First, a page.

OVERLAND PARK — Gov. Sam Brownback signed into law Wednesday a measure that is expected to make insurance coverage for autism services available to about 750 children over the next two to three years.
House Bill 2744 was a compromise measure that gained eventual support from the insurance industry and advocates for autistic children and was sent to Brownback for review by the Legislature before it went home on break.
Brownback held the signing ceremony in Overland Park at the University of Kansas Edwards Campus in an event that drew some legislators, school officials and parents and advocates for autistic children.
The signing was a milestone for the advocates who had been pushing for about six years to get legislation passed.
“We’re very excited that it passed. It didn’t go as far as we hoped that it would, but we see this as a very important step forward,” said Michael Wasmer, a spokesman for the advocacy group Autism Speaks.
Wasmer said he doubted that a so-called ‘trailer bill’ meant to clarify issues having to do with licensing treatment providers and defining autism would be introduced during the Legislature’s upcoming veto session.
Wasmer said the new coverage requirements would mean about 20 percent of the autistic children currently without covered services could gain them.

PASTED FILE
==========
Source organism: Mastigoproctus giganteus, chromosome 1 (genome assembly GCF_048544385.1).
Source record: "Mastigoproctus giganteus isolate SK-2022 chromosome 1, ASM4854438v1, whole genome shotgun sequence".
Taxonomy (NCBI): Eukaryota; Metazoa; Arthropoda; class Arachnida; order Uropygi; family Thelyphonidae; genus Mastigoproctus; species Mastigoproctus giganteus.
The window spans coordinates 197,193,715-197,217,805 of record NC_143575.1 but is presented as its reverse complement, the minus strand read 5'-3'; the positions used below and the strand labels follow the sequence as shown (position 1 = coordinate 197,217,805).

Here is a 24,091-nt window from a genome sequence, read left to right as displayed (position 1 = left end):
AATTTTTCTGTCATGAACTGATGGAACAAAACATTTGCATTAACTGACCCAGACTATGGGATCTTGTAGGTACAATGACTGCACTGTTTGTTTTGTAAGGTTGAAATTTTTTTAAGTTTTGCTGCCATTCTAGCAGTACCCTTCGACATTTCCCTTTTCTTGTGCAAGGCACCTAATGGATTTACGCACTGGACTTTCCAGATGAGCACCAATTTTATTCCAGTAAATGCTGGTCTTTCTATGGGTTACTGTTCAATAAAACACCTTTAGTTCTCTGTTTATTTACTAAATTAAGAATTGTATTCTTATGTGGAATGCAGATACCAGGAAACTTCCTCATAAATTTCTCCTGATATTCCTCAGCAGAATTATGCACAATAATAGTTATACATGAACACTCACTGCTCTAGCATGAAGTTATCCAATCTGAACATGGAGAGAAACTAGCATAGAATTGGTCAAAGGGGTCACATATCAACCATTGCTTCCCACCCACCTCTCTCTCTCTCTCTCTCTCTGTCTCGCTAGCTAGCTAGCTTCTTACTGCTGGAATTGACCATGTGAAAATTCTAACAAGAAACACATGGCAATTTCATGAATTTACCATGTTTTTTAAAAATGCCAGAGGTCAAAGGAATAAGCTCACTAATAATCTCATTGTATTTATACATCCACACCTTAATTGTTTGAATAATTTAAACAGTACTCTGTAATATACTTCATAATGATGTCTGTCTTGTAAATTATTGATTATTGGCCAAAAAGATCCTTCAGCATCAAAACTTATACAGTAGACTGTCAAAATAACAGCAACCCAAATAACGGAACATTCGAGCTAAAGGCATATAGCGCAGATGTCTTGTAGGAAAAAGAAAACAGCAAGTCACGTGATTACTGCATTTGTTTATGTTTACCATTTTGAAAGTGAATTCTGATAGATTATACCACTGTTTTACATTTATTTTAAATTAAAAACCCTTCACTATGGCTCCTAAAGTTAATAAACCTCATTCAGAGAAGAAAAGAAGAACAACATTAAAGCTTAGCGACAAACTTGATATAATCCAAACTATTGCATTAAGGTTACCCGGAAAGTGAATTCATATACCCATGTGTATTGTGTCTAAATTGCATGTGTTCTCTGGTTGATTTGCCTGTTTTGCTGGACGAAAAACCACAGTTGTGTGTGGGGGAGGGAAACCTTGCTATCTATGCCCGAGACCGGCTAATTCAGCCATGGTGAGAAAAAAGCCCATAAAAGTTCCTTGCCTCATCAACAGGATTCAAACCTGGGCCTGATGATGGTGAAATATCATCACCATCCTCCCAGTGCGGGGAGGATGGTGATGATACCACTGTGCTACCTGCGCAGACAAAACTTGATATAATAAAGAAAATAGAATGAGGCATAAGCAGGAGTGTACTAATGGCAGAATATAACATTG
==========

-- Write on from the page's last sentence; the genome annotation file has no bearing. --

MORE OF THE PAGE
“This is a step closer, but we’ve still got work to do, and we will be there fighting until all of our kids have access to the medically-necessary treatments that they need,” he said.
Effective Jan. 1, 2015, state-regulated large-group insurers will be required to cover a type of therapy known as “applied behavior analysis” for up to 25 hours a week for autistic children diagnosed between birth and age 5.
A year later, the mandate will expand to include state-regulated small-group and individual plans in place prior to the March 23, 2010 enactment of the Affordable Care Act, also known as Obamacare.
The treatments will be covered for four years, meaning that a child diagnosed at 2 would have access to up to 25 hours of the therapy a week until reaching age 6. A child diagnosed at 4 would have access until age 8.
After the four years, coverage for the therapy can be limited to 10 hours per week.
Children diagnosed after age 6 would be eligible for 10 hours per week. The coverage could end when the child turns 12.
The Kansas requirements fall short of those in Missouri where insurers are required to cover –doctor-prescribed treatments for children through age 19.
Rep. John Rubin, a Shawnee Republican who led the effort to pass the bill, stood directly behind Brownback as he signed it into law.
“I am pleased to sign this bill today, expanding coverage for autism,” Brownback said. “This is an important moment for families that deal with the challenges of an autistic family member, and it’s important that we do this as a society. I hope this will help more families say, ‘Yes, we will step on forward‘, because we know we’ve got help. We’ve got support. We’ve got people, and we’ve got a compassionate society around.”
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